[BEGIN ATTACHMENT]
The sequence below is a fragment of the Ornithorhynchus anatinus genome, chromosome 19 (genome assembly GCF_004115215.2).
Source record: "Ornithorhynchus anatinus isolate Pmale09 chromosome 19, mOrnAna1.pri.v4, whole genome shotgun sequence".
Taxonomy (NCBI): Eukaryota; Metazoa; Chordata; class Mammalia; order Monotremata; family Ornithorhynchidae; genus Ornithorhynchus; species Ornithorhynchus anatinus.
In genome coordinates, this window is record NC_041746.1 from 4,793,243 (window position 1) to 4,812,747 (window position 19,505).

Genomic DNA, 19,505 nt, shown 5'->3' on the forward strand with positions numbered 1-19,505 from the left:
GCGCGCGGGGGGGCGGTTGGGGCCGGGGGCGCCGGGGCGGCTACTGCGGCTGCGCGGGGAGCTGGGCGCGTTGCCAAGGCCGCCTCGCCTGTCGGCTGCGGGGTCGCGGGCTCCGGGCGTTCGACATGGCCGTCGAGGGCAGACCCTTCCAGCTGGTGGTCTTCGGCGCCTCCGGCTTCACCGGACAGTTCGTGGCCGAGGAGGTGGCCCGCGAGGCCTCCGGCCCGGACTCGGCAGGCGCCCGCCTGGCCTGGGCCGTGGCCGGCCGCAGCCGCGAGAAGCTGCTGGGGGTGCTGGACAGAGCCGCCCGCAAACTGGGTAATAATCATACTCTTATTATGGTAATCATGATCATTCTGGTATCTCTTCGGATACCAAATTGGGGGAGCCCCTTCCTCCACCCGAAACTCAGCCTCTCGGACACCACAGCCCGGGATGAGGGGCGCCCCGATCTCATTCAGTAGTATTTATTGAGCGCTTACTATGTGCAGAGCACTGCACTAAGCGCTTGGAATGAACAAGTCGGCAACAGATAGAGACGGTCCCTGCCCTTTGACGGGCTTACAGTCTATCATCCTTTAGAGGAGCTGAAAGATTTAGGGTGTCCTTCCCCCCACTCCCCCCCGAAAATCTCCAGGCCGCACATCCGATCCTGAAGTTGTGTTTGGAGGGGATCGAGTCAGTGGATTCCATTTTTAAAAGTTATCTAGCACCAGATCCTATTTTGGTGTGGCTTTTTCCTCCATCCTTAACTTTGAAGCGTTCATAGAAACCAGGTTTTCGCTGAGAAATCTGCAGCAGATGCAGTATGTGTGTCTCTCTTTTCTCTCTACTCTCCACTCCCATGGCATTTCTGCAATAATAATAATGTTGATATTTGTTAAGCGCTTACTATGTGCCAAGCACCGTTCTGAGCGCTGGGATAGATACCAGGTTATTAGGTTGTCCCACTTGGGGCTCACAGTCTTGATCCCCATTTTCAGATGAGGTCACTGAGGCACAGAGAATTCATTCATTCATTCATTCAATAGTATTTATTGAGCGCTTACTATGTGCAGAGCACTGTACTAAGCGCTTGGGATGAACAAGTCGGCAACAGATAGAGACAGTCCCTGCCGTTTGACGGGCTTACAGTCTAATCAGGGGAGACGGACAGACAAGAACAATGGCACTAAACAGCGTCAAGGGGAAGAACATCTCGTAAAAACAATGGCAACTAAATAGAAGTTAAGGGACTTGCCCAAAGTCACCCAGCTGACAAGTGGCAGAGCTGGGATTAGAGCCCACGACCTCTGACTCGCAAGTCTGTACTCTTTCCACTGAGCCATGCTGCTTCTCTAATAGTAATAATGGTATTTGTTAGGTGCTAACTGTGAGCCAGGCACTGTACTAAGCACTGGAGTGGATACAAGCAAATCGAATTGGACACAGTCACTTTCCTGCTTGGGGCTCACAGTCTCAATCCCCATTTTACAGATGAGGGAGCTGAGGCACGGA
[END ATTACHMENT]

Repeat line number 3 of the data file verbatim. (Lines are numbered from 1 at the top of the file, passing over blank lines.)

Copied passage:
Taxonomy (NCBI): Eukaryota; Metazoa; Chordata; class Mammalia; order Monotremata; family Ornithorhynchidae; genus Ornithorhynchus; species Ornithorhynchus anatinus.